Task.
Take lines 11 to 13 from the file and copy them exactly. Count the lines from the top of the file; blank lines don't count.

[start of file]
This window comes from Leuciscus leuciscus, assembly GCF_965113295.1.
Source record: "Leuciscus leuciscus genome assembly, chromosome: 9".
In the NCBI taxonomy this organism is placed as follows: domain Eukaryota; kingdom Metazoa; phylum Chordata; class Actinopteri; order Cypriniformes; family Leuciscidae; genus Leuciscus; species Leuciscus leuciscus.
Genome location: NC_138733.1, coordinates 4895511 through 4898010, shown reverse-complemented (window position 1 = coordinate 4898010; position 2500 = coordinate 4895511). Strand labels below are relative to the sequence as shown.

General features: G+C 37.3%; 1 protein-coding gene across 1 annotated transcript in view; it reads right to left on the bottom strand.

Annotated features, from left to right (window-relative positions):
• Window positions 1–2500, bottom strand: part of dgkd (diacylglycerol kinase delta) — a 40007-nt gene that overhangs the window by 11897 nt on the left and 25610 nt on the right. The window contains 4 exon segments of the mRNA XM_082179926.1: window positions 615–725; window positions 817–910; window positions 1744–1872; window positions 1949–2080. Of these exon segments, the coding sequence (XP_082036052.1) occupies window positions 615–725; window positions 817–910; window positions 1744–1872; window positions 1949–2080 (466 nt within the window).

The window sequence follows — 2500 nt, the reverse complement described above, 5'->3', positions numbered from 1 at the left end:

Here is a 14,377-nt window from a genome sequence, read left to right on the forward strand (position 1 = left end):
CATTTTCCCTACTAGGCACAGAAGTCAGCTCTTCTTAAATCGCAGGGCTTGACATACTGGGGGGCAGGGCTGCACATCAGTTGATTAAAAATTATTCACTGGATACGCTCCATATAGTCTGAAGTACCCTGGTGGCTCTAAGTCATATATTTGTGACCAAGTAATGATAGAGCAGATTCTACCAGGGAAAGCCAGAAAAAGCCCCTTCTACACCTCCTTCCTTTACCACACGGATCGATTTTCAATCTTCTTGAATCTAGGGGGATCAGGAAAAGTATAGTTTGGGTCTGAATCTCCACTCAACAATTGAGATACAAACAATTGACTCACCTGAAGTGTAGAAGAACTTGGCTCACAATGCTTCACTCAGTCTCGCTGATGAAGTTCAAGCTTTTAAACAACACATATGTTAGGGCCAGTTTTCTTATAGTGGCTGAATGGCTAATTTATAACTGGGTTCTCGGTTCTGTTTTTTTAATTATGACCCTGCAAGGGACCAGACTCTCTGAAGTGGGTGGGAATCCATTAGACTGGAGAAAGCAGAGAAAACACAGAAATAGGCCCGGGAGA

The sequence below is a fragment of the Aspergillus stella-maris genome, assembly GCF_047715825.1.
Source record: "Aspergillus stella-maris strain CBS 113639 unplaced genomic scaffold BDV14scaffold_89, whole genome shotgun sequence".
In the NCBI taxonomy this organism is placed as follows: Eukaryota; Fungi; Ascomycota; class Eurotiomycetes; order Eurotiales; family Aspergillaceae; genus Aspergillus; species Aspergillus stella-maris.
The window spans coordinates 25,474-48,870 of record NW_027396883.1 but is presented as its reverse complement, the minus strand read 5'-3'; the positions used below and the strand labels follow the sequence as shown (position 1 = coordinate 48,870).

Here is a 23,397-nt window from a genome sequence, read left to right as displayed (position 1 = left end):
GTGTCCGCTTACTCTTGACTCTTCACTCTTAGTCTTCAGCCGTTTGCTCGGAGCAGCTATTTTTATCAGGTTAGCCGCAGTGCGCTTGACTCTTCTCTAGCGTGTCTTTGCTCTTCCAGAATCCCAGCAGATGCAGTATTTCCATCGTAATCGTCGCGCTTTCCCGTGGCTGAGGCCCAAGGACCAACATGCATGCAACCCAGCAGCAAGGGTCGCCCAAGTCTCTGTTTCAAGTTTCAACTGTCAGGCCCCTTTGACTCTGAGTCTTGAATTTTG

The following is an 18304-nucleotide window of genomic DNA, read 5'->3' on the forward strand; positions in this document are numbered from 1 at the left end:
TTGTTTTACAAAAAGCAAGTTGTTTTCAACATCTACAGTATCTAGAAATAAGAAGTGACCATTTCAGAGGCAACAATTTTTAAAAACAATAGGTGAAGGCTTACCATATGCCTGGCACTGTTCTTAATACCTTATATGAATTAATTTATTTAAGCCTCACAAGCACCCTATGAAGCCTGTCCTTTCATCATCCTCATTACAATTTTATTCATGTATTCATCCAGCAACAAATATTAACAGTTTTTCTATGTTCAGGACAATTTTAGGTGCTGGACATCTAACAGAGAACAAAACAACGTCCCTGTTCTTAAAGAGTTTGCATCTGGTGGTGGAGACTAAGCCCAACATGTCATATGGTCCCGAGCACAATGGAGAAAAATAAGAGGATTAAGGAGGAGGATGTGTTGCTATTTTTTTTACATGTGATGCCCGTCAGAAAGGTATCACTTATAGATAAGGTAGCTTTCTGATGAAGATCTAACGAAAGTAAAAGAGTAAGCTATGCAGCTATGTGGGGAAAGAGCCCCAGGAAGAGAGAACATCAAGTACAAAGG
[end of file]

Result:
The sequence below is a fragment of the Aspergillus stella-maris genome, assembly GCF_047715825.1.
Source record: "Aspergillus stella-maris strain CBS 113639 unplaced genomic scaffold BDV14scaffold_89, whole genome shotgun sequence".
In the NCBI taxonomy this organism is placed as follows: Eukaryota; Fungi; Ascomycota; class Eurotiomycetes; order Eurotiales; family Aspergillaceae; genus Aspergillus; species Aspergillus stella-maris.